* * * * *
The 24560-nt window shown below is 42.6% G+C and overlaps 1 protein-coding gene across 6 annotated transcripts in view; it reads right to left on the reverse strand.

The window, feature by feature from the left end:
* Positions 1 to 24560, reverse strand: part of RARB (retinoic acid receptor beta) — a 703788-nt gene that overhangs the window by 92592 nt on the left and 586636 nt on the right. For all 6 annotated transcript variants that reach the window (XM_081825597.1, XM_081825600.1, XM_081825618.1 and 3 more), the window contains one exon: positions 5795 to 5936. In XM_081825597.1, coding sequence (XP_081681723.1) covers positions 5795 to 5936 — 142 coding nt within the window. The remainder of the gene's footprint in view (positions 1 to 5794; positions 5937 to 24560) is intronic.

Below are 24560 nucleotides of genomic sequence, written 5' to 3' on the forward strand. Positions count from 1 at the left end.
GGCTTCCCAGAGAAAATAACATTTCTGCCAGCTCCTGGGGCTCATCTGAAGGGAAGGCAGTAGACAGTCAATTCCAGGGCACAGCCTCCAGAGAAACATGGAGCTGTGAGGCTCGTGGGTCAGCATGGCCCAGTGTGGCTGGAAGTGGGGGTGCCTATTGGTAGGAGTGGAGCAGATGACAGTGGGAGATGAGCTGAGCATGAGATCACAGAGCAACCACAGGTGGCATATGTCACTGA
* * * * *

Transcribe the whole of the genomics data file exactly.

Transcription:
The 24560-nt window shown below is 42.6% G+C and overlaps 1 protein-coding gene across 6 annotated transcripts in view; it reads right to left on the reverse strand.

The window, feature by feature from the left end:
* Positions 1 to 24560, reverse strand: part of RARB (retinoic acid receptor beta) — a 703788-nt gene that overhangs the window by 92592 nt on the left and 586636 nt on the right. For all 6 annotated transcript variants that reach the window (XM_081825597.1, XM_081825600.1, XM_081825618.1 and 3 more), the window contains one exon: positions 5795 to 5936. In XM_081825597.1, coding sequence (XP_081681723.1) covers positions 5795 to 5936 — 142 coding nt within the window. The remainder of the gene's footprint in view (positions 1 to 5794; positions 5937 to 24560) is intronic.

Below are 24560 nucleotides of genomic sequence, written 5' to 3' on the forward strand. Positions count from 1 at the left end.
GGCTTCCCAGAGAAAATAACATTTCTGCCAGCTCCTGGGGCTCATCTGAAGGGAAGGCAGTAGACAGTCAATTCCAGGGCACAGCCTCCAGAGAAACATGGAGCTGTGAGGCTCGTGGGTCAGCATGGCCCAGTGTGGCTGGAAGTGGGGGTGCCTATTGGTAGGAGTGGAGCAGATGACAGTGGGAGATGAGCTGAGCATGAGATCACAGAGCAACCACAGGTGGCATATGTCACTGA